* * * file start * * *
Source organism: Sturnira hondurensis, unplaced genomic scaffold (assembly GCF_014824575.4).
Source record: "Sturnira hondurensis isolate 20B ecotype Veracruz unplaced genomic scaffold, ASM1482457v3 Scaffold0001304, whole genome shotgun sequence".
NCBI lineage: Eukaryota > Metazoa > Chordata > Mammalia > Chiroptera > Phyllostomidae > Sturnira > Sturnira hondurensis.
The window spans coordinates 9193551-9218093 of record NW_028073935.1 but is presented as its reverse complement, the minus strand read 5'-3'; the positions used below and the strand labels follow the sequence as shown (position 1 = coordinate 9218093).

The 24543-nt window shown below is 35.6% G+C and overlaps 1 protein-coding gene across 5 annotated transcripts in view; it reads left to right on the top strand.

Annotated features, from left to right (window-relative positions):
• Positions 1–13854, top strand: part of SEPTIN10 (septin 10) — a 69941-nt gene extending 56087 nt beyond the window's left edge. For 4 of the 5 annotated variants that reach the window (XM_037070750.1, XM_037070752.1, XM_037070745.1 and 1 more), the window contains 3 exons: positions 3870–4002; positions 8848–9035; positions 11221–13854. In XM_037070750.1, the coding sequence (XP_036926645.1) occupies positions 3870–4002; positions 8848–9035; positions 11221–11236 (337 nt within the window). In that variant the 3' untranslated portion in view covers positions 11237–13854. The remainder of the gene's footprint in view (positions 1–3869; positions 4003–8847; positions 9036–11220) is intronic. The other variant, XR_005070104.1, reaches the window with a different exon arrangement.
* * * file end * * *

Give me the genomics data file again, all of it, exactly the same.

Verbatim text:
Source organism: Sturnira hondurensis, unplaced genomic scaffold (assembly GCF_014824575.4).
Source record: "Sturnira hondurensis isolate 20B ecotype Veracruz unplaced genomic scaffold, ASM1482457v3 Scaffold0001304, whole genome shotgun sequence".
NCBI lineage: Eukaryota > Metazoa > Chordata > Mammalia > Chiroptera > Phyllostomidae > Sturnira > Sturnira hondurensis.
The window spans coordinates 9193551-9218093 of record NW_028073935.1 but is presented as its reverse complement, the minus strand read 5'-3'; the positions used below and the strand labels follow the sequence as shown (position 1 = coordinate 9218093).

The 24543-nt window shown below is 35.6% G+C and overlaps 1 protein-coding gene across 5 annotated transcripts in view; it reads left to right on the top strand.

Annotated features, from left to right (window-relative positions):
• Positions 1–13854, top strand: part of SEPTIN10 (septin 10) — a 69941-nt gene extending 56087 nt beyond the window's left edge. For 4 of the 5 annotated variants that reach the window (XM_037070750.1, XM_037070752.1, XM_037070745.1 and 1 more), the window contains 3 exons: positions 3870–4002; positions 8848–9035; positions 11221–13854. In XM_037070750.1, the coding sequence (XP_036926645.1) occupies positions 3870–4002; positions 8848–9035; positions 11221–11236 (337 nt within the window). In that variant the 3' untranslated portion in view covers positions 11237–13854. The remainder of the gene's footprint in view (positions 1–3869; positions 4003–8847; positions 9036–11220) is intronic. The other variant, XR_005070104.1, reaches the window with a different exon arrangement.